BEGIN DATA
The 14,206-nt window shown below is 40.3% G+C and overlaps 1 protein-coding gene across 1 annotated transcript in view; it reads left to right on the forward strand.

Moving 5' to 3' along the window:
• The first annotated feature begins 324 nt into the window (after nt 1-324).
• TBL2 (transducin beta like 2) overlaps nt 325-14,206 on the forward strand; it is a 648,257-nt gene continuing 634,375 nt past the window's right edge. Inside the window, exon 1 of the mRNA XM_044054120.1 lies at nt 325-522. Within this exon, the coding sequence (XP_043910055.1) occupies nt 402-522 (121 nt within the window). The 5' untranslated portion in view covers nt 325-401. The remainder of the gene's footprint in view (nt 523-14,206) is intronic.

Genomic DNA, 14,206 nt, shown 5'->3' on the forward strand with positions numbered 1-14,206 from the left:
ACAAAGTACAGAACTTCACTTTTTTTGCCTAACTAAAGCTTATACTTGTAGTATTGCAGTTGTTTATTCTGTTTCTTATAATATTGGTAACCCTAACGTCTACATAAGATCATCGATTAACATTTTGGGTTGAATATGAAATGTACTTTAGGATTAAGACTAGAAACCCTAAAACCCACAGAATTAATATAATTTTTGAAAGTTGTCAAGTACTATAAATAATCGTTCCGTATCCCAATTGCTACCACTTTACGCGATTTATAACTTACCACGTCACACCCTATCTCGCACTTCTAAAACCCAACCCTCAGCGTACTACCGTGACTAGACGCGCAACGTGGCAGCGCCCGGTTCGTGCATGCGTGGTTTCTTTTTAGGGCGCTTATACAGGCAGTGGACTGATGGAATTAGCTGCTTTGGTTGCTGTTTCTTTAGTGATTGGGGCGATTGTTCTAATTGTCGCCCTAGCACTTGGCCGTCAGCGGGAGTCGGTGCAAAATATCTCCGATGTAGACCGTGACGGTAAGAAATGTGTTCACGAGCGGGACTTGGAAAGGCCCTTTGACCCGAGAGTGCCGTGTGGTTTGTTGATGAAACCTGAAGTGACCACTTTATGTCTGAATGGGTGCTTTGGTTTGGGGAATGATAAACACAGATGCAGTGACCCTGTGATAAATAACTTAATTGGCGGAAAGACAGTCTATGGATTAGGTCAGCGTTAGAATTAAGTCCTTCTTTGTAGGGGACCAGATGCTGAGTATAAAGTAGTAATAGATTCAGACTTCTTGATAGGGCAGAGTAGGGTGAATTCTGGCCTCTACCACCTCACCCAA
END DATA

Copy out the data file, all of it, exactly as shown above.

The 14,206-nt window shown below is 40.3% G+C and overlaps 1 protein-coding gene across 1 annotated transcript in view; it reads left to right on the forward strand.

Moving 5' to 3' along the window:
• The first annotated feature begins 324 nt into the window (after nt 1-324).
• TBL2 (transducin beta like 2) overlaps nt 325-14,206 on the forward strand; it is a 648,257-nt gene continuing 634,375 nt past the window's right edge. Inside the window, exon 1 of the mRNA XM_044054120.1 lies at nt 325-522. Within this exon, the coding sequence (XP_043910055.1) occupies nt 402-522 (121 nt within the window). The 5' untranslated portion in view covers nt 325-401. The remainder of the gene's footprint in view (nt 523-14,206) is intronic.

Genomic DNA, 14,206 nt, shown 5'->3' on the forward strand with positions numbered 1-14,206 from the left:
ACAAAGTACAGAACTTCACTTTTTTTGCCTAACTAAAGCTTATACTTGTAGTATTGCAGTTGTTTATTCTGTTTCTTATAATATTGGTAACCCTAACGTCTACATAAGATCATCGATTAACATTTTGGGTTGAATATGAAATGTACTTTAGGATTAAGACTAGAAACCCTAAAACCCACAGAATTAATATAATTTTTGAAAGTTGTCAAGTACTATAAATAATCGTTCCGTATCCCAATTGCTACCACTTTACGCGATTTATAACTTACCACGTCACACCCTATCTCGCACTTCTAAAACCCAACCCTCAGCGTACTACCGTGACTAGACGCGCAACGTGGCAGCGCCCGGTTCGTGCATGCGTGGTTTCTTTTTAGGGCGCTTATACAGGCAGTGGACTGATGGAATTAGCTGCTTTGGTTGCTGTTTCTTTAGTGATTGGGGCGATTGTTCTAATTGTCGCCCTAGCACTTGGCCGTCAGCGGGAGTCGGTGCAAAATATCTCCGATGTAGACCGTGACGGTAAGAAATGTGTTCACGAGCGGGACTTGGAAAGGCCCTTTGACCCGAGAGTGCCGTGTGGTTTGTTGATGAAACCTGAAGTGACCACTTTATGTCTGAATGGGTGCTTTGGTTTGGGGAATGATAAACACAGATGCAGTGACCCTGTGATAAATAACTTAATTGGCGGAAAGACAGTCTATGGATTAGGTCAGCGTTAGAATTAAGTCCTTCTTTGTAGGGGACCAGATGCTGAGTATAAAGTAGTAATAGATTCAGACTTCTTGATAGGGCAGAGTAGGGTGAATTCTGGCCTCTACCACCTCACCCAA